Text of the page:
Tuesday, March 10, 2015

On "Cinderella" Costume Practicality and Altering Oneself To "Fit"

Sandy Powell - Queen of Cinderella Costumes (siting on a prop from the costume display)
Perhaps things will change after the movie is in theaters and everyone who wanted to see it (or see the Frozen "sequel" before it), have seen it but for now, the strongest impressions of Cinderella are all about the costumes.

Three time Oscar winner, Sandy Powell is the costume designer for this movie and I have to say the sneak peeks and close-ups are indeed stunning (not things I would wear but the craftsmanship is clear).

But it's the teeny waist controversy that's bugging people out a bit. No matter how independent and strong this Cinderella is compared to her (Disney) predecessor, the fact that star, Lily James couldn't comfortably eat solid food while in her corset, shouts far louder to the public that ideal look and measurements are still the deciding factor for what makes an ideal woman.

This, of course, fits well with the theme of the step sisters doing their best to squeeze their foot into the glass slipper, in order that they will become the chosen bride. The Grimm's version is pretty clear on just how far the sisters may have gone, and currently, the new designer "glass" slippers by famous brand designers all show a slim fit shoe in which there was only one design that was under 4 inches (I may be being generous - perhaps none were), not to mention an inbuilt requirement for having feet that are well manicured and bunion, vein and sweat-free.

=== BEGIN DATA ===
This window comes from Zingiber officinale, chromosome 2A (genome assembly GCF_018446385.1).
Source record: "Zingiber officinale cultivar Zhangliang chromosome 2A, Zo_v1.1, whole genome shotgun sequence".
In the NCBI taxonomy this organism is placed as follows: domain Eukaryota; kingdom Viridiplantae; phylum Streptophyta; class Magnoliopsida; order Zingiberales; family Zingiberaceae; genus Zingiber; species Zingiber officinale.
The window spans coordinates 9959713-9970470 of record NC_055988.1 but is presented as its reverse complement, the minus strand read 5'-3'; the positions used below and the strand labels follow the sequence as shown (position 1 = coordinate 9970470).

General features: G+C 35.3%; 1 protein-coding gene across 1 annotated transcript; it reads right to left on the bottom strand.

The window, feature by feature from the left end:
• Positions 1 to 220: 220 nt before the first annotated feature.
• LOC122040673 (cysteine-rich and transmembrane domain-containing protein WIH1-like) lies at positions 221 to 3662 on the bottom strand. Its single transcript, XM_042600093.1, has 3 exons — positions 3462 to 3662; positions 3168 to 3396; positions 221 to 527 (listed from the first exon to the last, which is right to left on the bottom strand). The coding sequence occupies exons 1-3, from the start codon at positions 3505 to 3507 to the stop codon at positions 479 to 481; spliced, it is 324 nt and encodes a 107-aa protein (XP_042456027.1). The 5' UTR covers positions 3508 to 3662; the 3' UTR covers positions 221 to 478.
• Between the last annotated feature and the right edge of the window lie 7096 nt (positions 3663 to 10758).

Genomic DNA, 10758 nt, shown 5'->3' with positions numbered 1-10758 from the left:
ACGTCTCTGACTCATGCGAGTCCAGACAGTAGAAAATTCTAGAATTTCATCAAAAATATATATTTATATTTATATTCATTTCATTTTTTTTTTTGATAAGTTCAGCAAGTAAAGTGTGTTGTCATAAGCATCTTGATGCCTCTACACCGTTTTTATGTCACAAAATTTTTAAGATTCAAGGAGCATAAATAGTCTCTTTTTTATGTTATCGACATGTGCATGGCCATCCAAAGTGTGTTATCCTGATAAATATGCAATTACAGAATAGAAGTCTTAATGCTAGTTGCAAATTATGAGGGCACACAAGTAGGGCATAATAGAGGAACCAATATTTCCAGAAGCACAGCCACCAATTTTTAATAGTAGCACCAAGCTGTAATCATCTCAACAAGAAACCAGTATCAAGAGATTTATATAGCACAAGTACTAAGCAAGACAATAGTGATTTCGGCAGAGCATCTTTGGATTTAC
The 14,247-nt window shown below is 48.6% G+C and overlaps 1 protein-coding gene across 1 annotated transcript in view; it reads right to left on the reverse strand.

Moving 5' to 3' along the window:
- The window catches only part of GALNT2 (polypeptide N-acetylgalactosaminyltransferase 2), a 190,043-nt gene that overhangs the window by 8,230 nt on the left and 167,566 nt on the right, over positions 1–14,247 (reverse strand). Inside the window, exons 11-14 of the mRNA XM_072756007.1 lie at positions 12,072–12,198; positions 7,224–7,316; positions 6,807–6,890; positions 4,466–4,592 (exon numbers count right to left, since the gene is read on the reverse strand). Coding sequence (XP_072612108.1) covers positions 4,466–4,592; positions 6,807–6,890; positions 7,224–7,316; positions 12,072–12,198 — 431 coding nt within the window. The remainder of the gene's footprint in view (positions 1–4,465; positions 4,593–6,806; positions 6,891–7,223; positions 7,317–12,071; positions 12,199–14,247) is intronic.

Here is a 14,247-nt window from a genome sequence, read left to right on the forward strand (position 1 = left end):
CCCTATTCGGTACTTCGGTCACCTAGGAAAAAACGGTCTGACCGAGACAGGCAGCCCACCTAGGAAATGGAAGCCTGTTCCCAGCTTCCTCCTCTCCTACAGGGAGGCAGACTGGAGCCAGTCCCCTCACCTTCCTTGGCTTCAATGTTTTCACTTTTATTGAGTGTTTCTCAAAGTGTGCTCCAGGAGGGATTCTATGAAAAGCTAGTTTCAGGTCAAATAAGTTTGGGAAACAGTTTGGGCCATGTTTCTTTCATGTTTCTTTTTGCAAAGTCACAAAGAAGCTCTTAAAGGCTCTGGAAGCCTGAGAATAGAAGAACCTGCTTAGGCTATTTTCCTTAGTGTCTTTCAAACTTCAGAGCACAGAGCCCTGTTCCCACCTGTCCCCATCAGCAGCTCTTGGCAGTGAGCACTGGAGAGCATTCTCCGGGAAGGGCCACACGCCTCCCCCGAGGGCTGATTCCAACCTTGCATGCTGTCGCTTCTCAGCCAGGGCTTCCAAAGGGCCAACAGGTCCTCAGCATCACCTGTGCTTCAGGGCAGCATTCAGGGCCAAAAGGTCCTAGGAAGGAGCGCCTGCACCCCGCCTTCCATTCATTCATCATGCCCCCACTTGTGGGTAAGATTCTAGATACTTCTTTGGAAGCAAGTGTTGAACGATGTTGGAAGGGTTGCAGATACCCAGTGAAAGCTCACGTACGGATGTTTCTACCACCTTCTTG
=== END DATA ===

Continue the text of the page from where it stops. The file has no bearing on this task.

Oh, and in case you were wondering? Foot surgeries: still popular.

What a colorful society this is! Pity real life isn't so much.
Looks are everything in this film - everything is designed to shine, glow, be full of color or drama and everything is about as perfect as possible. Even the blue dress featured in every Cinderella commercial, was designed to look perfect while Cinderella was running, as well as standing and dancing.

Funny thing is, it turns out that when Lily James had to run she wasn't wearing those Swarovski crystal heels at all, but running shoes. Well that just makes a little too much sense, doesn't it?

If Cinderella lost a shoe because she was desperately loosening her corset and slipping into something more comfortable to run in (or resorting to bare feet) that would actually be quite a statement. Can you imagine? It would change the whole conversation....

I thought I'd share a few other notable pieces of trivia on this shoe and fit business as well:
Powell is very particular when creating designs that the under garments are as close to authentic as possible.
“I want to dispel the myth that corsets are uncomfortable,” Powell says. “Corsets are uncomfortable if they are made badly or if they don’t fit right. If they are made to fit properly, your squeezey bits — like your waist — get pulled in properly and it shouldn’t push on your rib cage. All that it does is that it makes you aware of your posture.”
It took about 20 minutes to get James into the costume, including lacing up the corset.